The final and third set of molars are the wisdom teeth. If they are properly aligned and healthy they can be an asset, if they are impacted or crooked they will most probably have to be extracted. Wisdom Teeth Extractions-Dental Care can advise you on what is best for your situation.
If your wisdom teeth grown in horizontally or angle toward the other molars they can damage adjacent teeth, the jawbone and surrounding nerves. Plaque can get trapped and decay can ensue. If the teeth are impacted and only partially break through the soft tissue this allows for bacteria to enter the tooth and infection can result with accompanying pain and swelling. Gum disease and tooth decay can occur with these teeth as they are difficult to brush and floss.
The teeth are the hardest substance in the body, they are important for chewing and play an important role in speech. They are comprised of enamel which is the outer white part of the tooth. Dentin is the layer under the enamel made of living cells that secrete a hard mineral substance. Pulp is the soft living inner structure. Blood vessels and nerves run through the pulp.
Your dentist will take x-rays of your teeth periodically to see what is going on, if your wisdom teeth need attention he or she will advise you accordingly. Misaligned or horizontal teeth may need to be extracted before they cause problems. Doing this will prevent more complex and painful extractions at a later time. It is easier to remove wisdom teeth in younger people when the bone is less dense and not fully developed. When it is done on older people they take longer to heal.
Your dentist or oral surgeon will extract your wisdom teeth easily if they are fully erupted, your dentist will let you know what he will be doing in the pre-extraction exam. If the tooth is under the gums and embedded in the jawbone it will require removal of the bone that lies over the tooth. Sometimes when a tooth is in this position it will be removed in sections to minimize the amount of bone lost. You will receive a local anesthetic prior to the tooth being pulled to numb the surrounding gums. You may also be given a sedative to control anxiety, this can include Valium, nitrous oxide or in intravenous sedative. You may need a ride home after the appointment.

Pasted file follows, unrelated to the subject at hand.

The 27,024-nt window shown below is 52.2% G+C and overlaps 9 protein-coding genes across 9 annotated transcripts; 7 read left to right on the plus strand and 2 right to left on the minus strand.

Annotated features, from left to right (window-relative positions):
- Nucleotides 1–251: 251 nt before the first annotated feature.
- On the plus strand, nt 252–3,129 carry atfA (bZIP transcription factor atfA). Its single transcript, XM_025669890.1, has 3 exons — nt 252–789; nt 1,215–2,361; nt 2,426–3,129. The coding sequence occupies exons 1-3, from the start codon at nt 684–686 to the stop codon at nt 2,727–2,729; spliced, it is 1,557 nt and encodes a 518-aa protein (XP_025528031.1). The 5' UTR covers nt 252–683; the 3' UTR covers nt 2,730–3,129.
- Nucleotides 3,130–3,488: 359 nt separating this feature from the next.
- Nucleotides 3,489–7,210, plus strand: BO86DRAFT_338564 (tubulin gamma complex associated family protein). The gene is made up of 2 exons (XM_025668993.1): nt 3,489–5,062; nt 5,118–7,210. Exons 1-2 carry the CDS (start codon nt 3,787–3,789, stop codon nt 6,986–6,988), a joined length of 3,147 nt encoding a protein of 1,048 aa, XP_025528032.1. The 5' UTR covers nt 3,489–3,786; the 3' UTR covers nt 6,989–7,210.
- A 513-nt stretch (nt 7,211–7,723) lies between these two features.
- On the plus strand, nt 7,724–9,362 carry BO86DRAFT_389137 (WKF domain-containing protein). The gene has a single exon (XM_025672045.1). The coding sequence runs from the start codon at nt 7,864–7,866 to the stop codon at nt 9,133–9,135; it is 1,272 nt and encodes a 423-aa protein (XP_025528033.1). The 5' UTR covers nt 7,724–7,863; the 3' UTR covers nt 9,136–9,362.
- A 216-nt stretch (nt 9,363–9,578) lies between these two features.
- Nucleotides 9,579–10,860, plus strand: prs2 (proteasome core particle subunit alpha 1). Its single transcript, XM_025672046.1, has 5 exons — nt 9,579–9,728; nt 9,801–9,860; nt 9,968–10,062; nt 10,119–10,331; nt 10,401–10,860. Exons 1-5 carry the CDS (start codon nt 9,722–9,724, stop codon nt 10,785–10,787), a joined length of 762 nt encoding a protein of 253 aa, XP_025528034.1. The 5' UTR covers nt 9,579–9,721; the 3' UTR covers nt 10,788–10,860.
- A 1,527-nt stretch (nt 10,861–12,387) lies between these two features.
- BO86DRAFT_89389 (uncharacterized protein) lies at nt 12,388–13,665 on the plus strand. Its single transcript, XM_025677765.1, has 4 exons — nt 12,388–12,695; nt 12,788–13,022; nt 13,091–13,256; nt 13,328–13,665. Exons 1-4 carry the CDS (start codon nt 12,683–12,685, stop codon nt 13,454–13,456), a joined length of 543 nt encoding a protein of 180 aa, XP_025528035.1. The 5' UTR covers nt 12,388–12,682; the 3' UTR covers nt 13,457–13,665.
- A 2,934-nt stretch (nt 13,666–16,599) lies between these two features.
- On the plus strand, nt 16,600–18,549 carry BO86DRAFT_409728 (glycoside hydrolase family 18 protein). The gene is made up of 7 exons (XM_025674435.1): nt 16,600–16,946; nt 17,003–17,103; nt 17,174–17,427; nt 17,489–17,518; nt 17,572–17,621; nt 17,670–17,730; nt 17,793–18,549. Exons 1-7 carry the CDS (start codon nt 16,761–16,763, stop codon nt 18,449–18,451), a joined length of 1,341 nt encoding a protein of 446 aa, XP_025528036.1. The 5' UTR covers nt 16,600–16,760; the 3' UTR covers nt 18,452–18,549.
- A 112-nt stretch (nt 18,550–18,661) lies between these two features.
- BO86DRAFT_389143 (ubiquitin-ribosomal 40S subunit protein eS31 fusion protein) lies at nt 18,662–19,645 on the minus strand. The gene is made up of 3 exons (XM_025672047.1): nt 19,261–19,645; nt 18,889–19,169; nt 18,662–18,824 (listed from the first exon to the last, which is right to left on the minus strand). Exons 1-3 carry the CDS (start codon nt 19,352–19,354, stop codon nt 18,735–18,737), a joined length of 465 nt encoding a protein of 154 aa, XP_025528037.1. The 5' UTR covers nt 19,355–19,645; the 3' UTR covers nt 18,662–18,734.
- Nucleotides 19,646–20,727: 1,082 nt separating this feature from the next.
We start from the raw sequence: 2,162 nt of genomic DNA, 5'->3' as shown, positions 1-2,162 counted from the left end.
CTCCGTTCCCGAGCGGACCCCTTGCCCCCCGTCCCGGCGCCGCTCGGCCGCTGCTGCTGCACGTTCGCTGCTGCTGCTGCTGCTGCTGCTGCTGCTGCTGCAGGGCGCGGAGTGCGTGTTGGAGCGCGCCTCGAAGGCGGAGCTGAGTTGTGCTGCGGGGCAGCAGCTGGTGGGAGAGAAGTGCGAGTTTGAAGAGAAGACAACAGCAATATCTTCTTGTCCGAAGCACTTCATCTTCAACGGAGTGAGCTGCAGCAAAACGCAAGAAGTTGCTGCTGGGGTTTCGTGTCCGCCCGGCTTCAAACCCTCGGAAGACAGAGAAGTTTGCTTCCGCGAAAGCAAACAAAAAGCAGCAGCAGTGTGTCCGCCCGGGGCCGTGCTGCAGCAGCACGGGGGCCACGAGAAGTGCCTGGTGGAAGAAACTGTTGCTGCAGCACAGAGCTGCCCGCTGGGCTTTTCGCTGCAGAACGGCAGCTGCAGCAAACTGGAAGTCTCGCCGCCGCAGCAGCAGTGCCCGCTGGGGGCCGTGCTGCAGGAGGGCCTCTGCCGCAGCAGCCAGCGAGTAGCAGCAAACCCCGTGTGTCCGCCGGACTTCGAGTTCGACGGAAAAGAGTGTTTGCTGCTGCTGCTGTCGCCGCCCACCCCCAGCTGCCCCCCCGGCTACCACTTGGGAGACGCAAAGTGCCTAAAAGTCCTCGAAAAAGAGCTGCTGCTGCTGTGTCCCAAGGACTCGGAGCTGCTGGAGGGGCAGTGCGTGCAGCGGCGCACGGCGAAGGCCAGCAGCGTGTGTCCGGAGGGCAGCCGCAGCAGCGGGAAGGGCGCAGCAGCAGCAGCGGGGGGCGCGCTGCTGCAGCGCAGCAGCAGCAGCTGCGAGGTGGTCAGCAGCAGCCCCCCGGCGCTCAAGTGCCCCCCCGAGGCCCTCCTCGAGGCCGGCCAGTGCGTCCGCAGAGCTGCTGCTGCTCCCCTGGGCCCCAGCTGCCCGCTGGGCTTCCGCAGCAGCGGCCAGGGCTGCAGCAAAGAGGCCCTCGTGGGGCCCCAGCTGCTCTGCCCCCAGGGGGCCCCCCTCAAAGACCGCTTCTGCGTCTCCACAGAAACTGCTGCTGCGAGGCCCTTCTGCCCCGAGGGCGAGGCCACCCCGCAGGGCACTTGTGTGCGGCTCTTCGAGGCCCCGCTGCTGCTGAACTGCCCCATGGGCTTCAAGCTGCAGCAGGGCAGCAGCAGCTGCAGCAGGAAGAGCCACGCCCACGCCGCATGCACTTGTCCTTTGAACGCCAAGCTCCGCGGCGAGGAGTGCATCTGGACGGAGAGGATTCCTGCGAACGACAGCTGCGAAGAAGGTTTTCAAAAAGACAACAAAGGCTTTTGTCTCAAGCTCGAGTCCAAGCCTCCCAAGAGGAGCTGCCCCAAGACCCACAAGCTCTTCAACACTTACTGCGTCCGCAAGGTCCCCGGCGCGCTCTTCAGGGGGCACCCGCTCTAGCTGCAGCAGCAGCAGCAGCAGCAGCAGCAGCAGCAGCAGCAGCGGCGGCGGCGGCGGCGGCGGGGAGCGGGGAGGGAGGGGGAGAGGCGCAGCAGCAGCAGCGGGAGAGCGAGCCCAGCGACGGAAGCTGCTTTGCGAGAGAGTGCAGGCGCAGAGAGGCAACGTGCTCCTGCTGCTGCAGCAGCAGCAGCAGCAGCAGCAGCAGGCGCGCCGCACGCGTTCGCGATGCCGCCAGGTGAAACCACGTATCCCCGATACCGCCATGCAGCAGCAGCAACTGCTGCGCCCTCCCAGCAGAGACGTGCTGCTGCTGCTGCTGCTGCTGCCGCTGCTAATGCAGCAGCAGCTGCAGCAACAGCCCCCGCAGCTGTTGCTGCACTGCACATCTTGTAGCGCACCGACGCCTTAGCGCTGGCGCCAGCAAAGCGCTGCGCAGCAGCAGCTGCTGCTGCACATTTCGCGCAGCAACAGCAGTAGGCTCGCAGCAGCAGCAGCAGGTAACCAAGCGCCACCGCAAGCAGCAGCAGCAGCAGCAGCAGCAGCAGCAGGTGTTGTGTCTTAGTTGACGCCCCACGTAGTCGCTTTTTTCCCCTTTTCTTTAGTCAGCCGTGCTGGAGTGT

Recovery will depend on how difficult the extraction was and during the first 24 hours bleeding can occur. Placing a moist gauze pad over the extraction site and apply pressure for 45 minutes to help with clotting. Another method to try would be to use a teabag as the tannic acid in tea can help the blood to clot. Do not spit, rinse or drink through a straw for the first 24 hours and avoid hot liquids.
Swelling is normal, to minimize this place ice wrapped in a cloth on your face for 10 minutes on and 20 minutes off for the first 24 hours. You can take ibuprofen or acetaminophen for minor discomfort. If you are having a lot of pain your dentist can prescribe something stronger. If you are on antibiotics continue to take them. Eat soft food and liquids and avoid alcohol.
Dry socket and paresthesia can occur after “. Dry socket is common, it occurs when the clot has failed to form or has dislodged. It usually takes 3 to 4 days to happen, you will feel pain and the odor will be foul in your mouth. Your dentist will apply medication in the socket for treatment. When the nerves are bruised or damaged it is called paresthesia and this is not as common. Symptoms are numbness in the lips, tongue or chin and can last a couple of days and sometimes be permanent.
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